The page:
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Fernsehturm in Berlin
Berlin

The Berlin TV tower (Fernsehturm) is the tallest structure in Germany and the 4th tallest in Europe. It’s total height is 368 meters, while the panoramic floor and the revolving restaurant (30 min per rotation) are at 203 and 207 meters, respectively. The diameter of the globe is 32 meters and the antenna is 118 metres high. It is located near the Alexanderplatz and with more then million tourists per year, it is one of the most popular tourist attractions in Berlin. It was opened in 1969. The two interesting facts are that the top of the tower oscillates up to 60 cm in strong winds (at 200 m up to 15 cm), and that the passenger lift takes only 40 sec from the groud to the panoramic floor, rising up to 6 m/s (alternatively, there are 986 steps).

On the left of the tower, there's the Neptune fountain and the St.Mary's church in the background, while on the right there's the Red city hall. 

Copyright: Zoran Trost
Type: Spherical
Resolution: 11246x5623
Uploaded: 04/12/2012
Updated: 10/04/2014
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Tags: berlin; tv; tower; fernsehturm; tallest; germany; alexanderplatz; antenna; 1969; television; neptune; fountain; st.mary's; mary; church; red; city; hall
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More About Berlin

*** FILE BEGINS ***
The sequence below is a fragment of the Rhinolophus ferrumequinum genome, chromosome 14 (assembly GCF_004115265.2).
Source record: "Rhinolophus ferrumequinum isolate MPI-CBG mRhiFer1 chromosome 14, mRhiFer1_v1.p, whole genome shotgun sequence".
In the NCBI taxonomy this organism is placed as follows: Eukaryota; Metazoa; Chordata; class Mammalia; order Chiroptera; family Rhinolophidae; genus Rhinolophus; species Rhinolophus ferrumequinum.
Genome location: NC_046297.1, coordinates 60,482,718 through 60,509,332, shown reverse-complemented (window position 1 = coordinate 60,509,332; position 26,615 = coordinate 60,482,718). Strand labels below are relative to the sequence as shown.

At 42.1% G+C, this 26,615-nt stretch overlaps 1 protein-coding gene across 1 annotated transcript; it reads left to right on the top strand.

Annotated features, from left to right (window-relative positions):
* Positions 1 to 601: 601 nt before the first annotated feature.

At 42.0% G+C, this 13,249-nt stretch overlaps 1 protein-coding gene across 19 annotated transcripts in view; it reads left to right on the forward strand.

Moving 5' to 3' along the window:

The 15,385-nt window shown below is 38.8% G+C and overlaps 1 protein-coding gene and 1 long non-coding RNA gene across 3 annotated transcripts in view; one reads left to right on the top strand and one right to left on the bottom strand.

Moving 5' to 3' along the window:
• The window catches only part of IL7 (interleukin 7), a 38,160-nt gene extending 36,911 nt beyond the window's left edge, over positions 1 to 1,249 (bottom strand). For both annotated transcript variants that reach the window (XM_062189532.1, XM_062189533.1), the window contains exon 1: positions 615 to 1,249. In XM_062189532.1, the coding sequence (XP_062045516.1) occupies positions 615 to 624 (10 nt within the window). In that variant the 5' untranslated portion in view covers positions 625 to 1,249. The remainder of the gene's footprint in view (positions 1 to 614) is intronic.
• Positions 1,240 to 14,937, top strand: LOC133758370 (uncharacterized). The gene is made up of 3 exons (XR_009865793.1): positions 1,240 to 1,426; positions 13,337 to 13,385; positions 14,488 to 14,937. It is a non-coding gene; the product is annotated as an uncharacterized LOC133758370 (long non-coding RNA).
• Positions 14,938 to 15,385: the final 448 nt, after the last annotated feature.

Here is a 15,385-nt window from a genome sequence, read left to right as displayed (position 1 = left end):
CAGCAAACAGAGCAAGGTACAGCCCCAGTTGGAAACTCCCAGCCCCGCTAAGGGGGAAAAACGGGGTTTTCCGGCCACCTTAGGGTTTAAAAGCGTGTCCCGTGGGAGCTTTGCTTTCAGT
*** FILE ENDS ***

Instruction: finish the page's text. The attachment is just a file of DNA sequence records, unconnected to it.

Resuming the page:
Overview and History Okay, where did it all start? Berlin is the capital city of Germany, with a population of around 3.5 million people.Since the thirteenth century Berlin has served as the capital of the Kingdom of Prussia, the German Empire, the Weimar Republic and the Third Reich. (Thank you wikipedia)During World War Two Berlin was heavily bombed, and at the end of the war the city was divided into East Berlin, controlled by Russia, and West Berlin which was controlled by the Allied forces (U.S., France, Britain).Cold War tensions led to the construction of the Berlin Wall in 1961, and its symbolic destruction in 1989 heralded the reunification of Germany and the opening to a new renaissance in the city.Getting ThereWell I'm glad you asked. Here's some info on the three available airports servicing Berlin.The airport is connected with busses to get to the metro system .Being that Berlin sports the largest train station in Europe, let's have a look! Here's the main station Hauptbahnhof for lunch, buying new sneakers or international rail service!TransportationThe metro in Berlin is like when Homer Simpson wakes up in the middle of the night and says,"Yes honey I'd love some pork chops right now." Except you actually get the pork chops.There's basically a ring of metro lines making a loop around the city, with spokes going into and out of the center from the perimeter. It is fast, easy to understand on your first visit, clean and cheap.A story here will illustrate nicely. Erin lost her passport. Nevermind who Erin is. As we were on our way to the airport, with the clock ticking down from forty-five minutes until departure, I casually asked,"Hey, you have your passport right?" I don't know, it just popped into my head to say that.Two seconds later we were on a metro platform tearing open both of our luggage bags cursing, and not finding any passport. And she still had that whole box of plates for her cousin's wedding present to pick up from a locker in the train station, lord help us all! Pass the ammunition. I recoiled from visions of deadly disaster.We came up with a plan where she'd keep going to the airport and searching her purse again on the way, and I'd take a train back the opposite direction and look for the passport in the flat where we'd couchsurfed.So we both rode around on trains for an hour, sweating and texting like mad fiends, and in the end I found it on the floor of our friend's flat. It was stashed for some ungodly reason inside an empty cardboard contact lens box all by itself in the stark middle of the floor. I made it back to the airport in time to hand it to her in line at the customs counter.Miraculous! We jumped for joy and cried hot and salty tears of thanks to the Berlin Metro. What's it called again? U-bahn. So nice. If I was a baby train I would want to be born in Berlin.Click here if you just need somewhere to click for fulfillment, or if you want to print out the Berlin metro map for your bathroom wall, home altar to the gods, target practice etc.People and CultureBerlin! Berlin! Berlin! Go there right now, and if you're under forty you will consider not leaving. There are all kinds of people here and great late night food options.Outside the train stations there are bike racks filled up with dozens of bikes, a thicket of bikes, like a breeding ground of bikes waiting to be plucked ripe and ridden on Berlin's flat smooth paths. I mean they are serious about biking here, you will be fined 100 EUR for riding at night without lights, there's even a white stripe down the no-pedestrians bike lane.. it's no joke! Here's more on Berlin biking.I wasn't there for very long but it did seem that a lot of people were speaking German... okay seriously Berlin is a tech-ish city with a weird economy right now. It's cheap to live there but hard to find a job, especially for non-EU people.These are the rumors: Everybody's an artist, the techno will mash your head into pixels seven nights a week, moving to Berlin is the 1920's Paris of the new millenium, etc. I don't know. Go see for yourself and let me know what happened later.For local info on events and "stuff that doesn't suck", grab an issue of Provokator, a Berlin-Prague magazine on venues and all things of interest which occur in them.Things to do & RecommendationsFirst of all, run and don't walk to Tresor for hard techno inside a hard building with bass cabinets that will punch your friggin' chest cavity out. 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A lot of people died here during World War Two and the repercussions linger.That is not a negative review, by the way. Berlin is bursting with life and art, music food people and everything cool. The setting on which it is built seems like motivation for these to expand more fully, not any sort of detractor from them. Just so that's said. Take a walk around Kreuzberg to see what's happening in the scene.Text by Steve Smith.